I was admiring my granddaughter’s lovely nails when the urge hit me.
I slipped the ring off my right hand and slid it onto her finger.
It looked gorgeous and fit perfectly.
I purchased the ring decades ago at a jewelry store in the Caribbean. At the time, I felt like I had to have it to mark a dream vacation.
My granddaughter was stunned and asked me several times if I wanted to give away my ring.
Lately, I’ve noticed that my things sometimes feel like stones.
Still, I don’t want to toss these treasures in the trash. But really, how many mementos can we save?
The garbage bin is where most of our precious keepsakes will eventually end up.
I’m beginning to feel guilty about leaving the emotional task of getting rid of this stuff to my heirs.
I’m toying with the idea of doing what one of my neighbors did.
My neighbor invited me over out of the blue. Because we weren’t close, I didn’t know what she wanted.
After spending time exchanging stories about our lives, she ushered me to a china cabinet in her dining room.
After sharing the history of some items on display, she invited me to help myself to whatever I wanted.
My reaction was the same as my granddaughter’s — stunned.
My neighbor saw the look on my face and explained that she wanted to give her things to people she wanted to have them.
Now, whenever I am hosting a gathering, I think of this departed neighbor, and I skip the paper cups. I use her cherished glassware instead.
Don’t get me wrong. I don’t have a problem packing up a bag of unwanted goods for Goodwill or the Salvation Army. But letting go of precious mementos or fashions I’ve worn just once isn’t so easy.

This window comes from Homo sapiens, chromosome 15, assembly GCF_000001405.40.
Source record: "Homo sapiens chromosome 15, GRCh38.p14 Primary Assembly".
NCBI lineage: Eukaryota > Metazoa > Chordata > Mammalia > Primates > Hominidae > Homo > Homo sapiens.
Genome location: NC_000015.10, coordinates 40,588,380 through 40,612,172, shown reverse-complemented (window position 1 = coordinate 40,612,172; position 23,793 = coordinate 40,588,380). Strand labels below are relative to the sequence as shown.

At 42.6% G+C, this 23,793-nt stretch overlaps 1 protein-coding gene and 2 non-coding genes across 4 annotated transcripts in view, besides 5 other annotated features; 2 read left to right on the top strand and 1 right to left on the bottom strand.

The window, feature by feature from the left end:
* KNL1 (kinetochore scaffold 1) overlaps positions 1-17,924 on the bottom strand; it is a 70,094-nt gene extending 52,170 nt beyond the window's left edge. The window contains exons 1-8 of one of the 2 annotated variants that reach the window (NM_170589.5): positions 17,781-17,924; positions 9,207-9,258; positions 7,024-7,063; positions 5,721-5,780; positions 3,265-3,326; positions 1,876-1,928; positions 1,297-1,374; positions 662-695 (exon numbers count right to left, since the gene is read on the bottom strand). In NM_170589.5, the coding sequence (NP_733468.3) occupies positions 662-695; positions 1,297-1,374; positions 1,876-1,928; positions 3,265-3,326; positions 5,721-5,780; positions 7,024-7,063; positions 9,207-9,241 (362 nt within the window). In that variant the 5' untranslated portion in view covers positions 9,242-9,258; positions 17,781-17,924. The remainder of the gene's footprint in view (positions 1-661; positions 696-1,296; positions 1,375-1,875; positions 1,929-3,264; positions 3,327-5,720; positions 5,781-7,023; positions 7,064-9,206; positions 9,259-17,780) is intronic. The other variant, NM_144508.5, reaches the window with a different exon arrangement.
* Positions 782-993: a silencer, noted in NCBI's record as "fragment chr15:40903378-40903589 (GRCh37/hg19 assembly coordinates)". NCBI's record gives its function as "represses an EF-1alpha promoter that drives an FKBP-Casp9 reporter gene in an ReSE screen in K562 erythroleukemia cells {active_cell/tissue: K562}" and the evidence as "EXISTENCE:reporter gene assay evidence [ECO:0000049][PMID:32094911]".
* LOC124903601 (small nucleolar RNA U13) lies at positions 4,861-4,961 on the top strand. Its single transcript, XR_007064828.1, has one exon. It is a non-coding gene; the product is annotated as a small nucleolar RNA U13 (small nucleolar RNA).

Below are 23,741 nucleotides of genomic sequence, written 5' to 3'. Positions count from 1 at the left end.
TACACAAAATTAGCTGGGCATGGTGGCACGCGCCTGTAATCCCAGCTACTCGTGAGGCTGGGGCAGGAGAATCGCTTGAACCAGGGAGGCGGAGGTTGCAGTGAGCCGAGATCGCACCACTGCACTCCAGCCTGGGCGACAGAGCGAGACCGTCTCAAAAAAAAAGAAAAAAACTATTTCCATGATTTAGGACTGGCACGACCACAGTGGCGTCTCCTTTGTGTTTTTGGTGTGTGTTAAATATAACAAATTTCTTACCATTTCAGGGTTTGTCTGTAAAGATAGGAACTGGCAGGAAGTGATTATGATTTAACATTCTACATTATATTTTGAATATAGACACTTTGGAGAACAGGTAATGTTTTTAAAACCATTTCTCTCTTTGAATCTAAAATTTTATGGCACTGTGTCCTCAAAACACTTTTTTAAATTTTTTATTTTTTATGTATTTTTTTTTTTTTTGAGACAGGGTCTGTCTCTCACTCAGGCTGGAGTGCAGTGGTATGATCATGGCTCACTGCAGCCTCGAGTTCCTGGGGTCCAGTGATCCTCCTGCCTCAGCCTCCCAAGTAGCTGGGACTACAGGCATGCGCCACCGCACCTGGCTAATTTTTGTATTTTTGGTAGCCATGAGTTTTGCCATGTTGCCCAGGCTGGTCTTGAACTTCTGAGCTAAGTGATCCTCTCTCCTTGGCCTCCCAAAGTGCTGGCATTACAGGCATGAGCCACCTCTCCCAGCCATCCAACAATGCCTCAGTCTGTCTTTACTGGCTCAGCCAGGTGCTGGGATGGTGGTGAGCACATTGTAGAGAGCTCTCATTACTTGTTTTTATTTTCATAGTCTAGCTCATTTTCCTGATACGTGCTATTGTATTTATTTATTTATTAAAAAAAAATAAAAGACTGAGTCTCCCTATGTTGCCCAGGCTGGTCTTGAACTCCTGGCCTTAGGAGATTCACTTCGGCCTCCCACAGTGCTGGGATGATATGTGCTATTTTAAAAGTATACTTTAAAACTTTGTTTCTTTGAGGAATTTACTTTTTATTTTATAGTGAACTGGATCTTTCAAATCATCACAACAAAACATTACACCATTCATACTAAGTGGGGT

But there’s hope for people like me. I recently was walking by Fabulous Finds, a retail and consignment store in the Heritage Plaza Mall in Country Club Hills, when a beautiful lime-green cocktail dress caught my eye.
At this point in my life, I’m done with spending a lot of money on an event gown I’ll wear only once.
The shop’s owners, Kimberly Boozer-Mayfield and Charles Mayfield, have spent the past 15 years making it a lot easier to let go of things that used to bring us joy but now are just taking up space in a crowded closet.
The Mayfields started the store as a handbag shop. It evolved into a consignment boutique.
“I was always impressed by handbags,” Boozer-Mayfield said. “I remember going to my grandmother’s — she had all these purses. She couldn’t keep me out of her pocketbooks. I knew a lot of ladies who had designer bags, and, when they were tired of them, they would give them to me, and I would sell them to the next person.”
She believes her obsession with selling stuff came from her father.
“My father was a seller and collector of many things,” she said. “We used to call him a ‘thing-finder.’ ” He wished he could have one of everything. We would go with him to thrift and antique stores. So selling is kind of in my blood.”
Her passion has allowed others to let go of items they no longer want. Sometimes, women would bring in clothes with the price tags still on them, she said.
“Consignment is just one way of recycling and purging,” Boozer-Mayfield said. “Maybe the women are retired and no longer need the clothes. So they bring them in, and we resell the piece and pay them 50% of the sale price. They get to pass [their items] on to somebody to use and get paid in the process.”
I bought that lime-green dress and a pair of sparkly shoes to match.
But I intend to return to the boutique with a few pieces that are ripe for consignment.
It’s one way of letting go while holding on.
More from Mary Mitchell
Old age and car insurance: Why do auto insurance companies in Illinois get away with charging someone 70 more than a person 60 regardless of driving record and claims history? Mary looks at an unfair bias in how insurance companies calculate pricing.
Protect yourself from swindlers: A recent AARP report estimated that “$28.3 billion is lost to elder fraud scams yearly.” Among the most common are those that target older Americans over the phone. Mary provides some tips on how to avoid the scams.